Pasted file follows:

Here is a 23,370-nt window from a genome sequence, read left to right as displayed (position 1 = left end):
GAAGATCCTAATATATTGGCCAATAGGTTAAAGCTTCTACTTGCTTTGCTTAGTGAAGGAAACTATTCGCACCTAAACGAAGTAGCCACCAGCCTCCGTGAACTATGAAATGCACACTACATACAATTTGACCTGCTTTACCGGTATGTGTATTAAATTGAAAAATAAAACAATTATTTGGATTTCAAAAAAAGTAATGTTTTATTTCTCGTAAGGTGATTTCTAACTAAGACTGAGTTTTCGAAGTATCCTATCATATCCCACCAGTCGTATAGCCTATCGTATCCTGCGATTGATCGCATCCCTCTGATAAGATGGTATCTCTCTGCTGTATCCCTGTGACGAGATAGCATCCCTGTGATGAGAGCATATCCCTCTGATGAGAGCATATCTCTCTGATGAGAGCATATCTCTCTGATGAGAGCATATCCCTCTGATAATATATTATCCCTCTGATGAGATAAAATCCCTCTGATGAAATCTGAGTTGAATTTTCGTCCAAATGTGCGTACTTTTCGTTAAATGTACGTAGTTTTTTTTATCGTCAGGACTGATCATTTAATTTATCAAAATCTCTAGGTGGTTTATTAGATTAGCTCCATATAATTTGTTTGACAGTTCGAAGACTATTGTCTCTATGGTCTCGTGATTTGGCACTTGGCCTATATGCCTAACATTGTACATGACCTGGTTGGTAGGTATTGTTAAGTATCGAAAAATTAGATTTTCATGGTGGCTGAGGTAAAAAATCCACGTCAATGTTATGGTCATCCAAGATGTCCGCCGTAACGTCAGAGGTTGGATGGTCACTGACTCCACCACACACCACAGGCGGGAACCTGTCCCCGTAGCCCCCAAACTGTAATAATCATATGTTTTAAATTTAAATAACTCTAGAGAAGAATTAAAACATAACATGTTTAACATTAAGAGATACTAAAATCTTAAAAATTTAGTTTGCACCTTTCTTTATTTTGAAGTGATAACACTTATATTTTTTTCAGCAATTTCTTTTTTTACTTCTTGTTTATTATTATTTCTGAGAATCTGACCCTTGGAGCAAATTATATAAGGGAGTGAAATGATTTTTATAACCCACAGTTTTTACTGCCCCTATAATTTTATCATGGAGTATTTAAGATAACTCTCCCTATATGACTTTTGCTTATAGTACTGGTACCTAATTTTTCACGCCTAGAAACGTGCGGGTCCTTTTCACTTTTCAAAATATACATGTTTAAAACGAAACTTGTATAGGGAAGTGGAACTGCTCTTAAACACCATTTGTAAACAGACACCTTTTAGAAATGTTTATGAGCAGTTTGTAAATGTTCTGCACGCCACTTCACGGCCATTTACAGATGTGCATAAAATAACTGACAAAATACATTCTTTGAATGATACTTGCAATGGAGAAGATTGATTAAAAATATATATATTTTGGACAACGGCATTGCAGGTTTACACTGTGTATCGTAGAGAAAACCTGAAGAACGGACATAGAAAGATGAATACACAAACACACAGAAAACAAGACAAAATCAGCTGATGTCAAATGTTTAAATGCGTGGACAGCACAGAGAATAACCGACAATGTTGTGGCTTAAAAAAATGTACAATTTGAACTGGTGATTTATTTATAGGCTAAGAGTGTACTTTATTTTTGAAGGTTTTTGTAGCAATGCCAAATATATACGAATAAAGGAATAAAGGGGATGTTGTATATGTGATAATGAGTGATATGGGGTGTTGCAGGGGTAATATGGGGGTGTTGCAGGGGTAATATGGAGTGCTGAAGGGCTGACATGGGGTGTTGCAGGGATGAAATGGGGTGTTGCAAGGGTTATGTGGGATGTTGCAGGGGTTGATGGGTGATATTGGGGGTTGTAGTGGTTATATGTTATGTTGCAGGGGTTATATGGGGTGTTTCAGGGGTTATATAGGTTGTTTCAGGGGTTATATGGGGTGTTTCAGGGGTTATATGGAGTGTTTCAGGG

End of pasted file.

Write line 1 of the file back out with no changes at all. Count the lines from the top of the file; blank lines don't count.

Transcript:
Here is a 23,370-nt window from a genome sequence, read left to right as displayed (position 1 = left end):